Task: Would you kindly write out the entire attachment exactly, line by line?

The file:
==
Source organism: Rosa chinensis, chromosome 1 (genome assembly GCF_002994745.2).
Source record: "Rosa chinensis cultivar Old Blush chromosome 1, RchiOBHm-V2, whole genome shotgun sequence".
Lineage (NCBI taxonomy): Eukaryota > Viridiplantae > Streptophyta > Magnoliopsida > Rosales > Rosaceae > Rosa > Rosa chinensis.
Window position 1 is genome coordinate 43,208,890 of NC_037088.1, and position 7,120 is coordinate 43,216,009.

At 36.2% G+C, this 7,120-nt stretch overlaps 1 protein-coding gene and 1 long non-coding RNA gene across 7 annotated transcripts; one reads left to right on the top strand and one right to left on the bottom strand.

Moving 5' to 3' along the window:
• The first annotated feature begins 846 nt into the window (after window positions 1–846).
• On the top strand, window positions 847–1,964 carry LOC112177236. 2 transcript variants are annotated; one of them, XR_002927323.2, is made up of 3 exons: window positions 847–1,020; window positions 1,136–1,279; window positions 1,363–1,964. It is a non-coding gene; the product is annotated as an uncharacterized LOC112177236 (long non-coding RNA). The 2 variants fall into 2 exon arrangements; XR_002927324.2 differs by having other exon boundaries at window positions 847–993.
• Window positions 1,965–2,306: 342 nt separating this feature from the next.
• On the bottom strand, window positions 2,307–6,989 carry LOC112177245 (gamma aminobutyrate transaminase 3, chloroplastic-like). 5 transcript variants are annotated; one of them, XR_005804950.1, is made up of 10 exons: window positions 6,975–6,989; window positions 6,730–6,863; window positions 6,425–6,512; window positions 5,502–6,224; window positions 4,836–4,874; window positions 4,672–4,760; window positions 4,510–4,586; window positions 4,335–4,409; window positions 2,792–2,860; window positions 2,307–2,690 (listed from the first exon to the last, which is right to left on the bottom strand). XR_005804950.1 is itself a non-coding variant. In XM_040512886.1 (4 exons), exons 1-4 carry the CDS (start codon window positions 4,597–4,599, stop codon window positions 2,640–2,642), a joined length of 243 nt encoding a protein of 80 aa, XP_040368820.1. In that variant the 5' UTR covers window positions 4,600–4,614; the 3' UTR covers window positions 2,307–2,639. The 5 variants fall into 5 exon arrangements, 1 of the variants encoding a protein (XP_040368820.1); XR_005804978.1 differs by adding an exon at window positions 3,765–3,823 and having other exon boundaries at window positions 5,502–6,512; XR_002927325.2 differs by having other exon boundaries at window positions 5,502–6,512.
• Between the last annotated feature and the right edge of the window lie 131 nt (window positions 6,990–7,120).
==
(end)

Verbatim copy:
Source organism: Rosa chinensis, chromosome 1 (genome assembly GCF_002994745.2).
Source record: "Rosa chinensis cultivar Old Blush chromosome 1, RchiOBHm-V2, whole genome shotgun sequence".
Lineage (NCBI taxonomy): Eukaryota > Viridiplantae > Streptophyta > Magnoliopsida > Rosales > Rosaceae > Rosa > Rosa chinensis.
Window position 1 is genome coordinate 43,208,890 of NC_037088.1, and position 7,120 is coordinate 43,216,009.

At 36.2% G+C, this 7,120-nt stretch overlaps 1 protein-coding gene and 1 long non-coding RNA gene across 7 annotated transcripts; one reads left to right on the top strand and one right to left on the bottom strand.

Moving 5' to 3' along the window:
• The first annotated feature begins 846 nt into the window (after window positions 1–846).
• On the top strand, window positions 847–1,964 carry LOC112177236. 2 transcript variants are annotated; one of them, XR_002927323.2, is made up of 3 exons: window positions 847–1,020; window positions 1,136–1,279; window positions 1,363–1,964. It is a non-coding gene; the product is annotated as an uncharacterized LOC112177236 (long non-coding RNA). The 2 variants fall into 2 exon arrangements; XR_002927324.2 differs by having other exon boundaries at window positions 847–993.
• Window positions 1,965–2,306: 342 nt separating this feature from the next.
• On the bottom strand, window positions 2,307–6,989 carry LOC112177245 (gamma aminobutyrate transaminase 3, chloroplastic-like). 5 transcript variants are annotated; one of them, XR_005804950.1, is made up of 10 exons: window positions 6,975–6,989; window positions 6,730–6,863; window positions 6,425–6,512; window positions 5,502–6,224; window positions 4,836–4,874; window positions 4,672–4,760; window positions 4,510–4,586; window positions 4,335–4,409; window positions 2,792–2,860; window positions 2,307–2,690 (listed from the first exon to the last, which is right to left on the bottom strand). XR_005804950.1 is itself a non-coding variant. In XM_040512886.1 (4 exons), exons 1-4 carry the CDS (start codon window positions 4,597–4,599, stop codon window positions 2,640–2,642), a joined length of 243 nt encoding a protein of 80 aa, XP_040368820.1. In that variant the 5' UTR covers window positions 4,600–4,614; the 3' UTR covers window positions 2,307–2,639. The 5 variants fall into 5 exon arrangements, 1 of the variants encoding a protein (XP_040368820.1); XR_005804978.1 differs by adding an exon at window positions 3,765–3,823 and having other exon boundaries at window positions 5,502–6,512; XR_002927325.2 differs by having other exon boundaries at window positions 5,502–6,512.
• Between the last annotated feature and the right edge of the window lie 131 nt (window positions 6,990–7,120).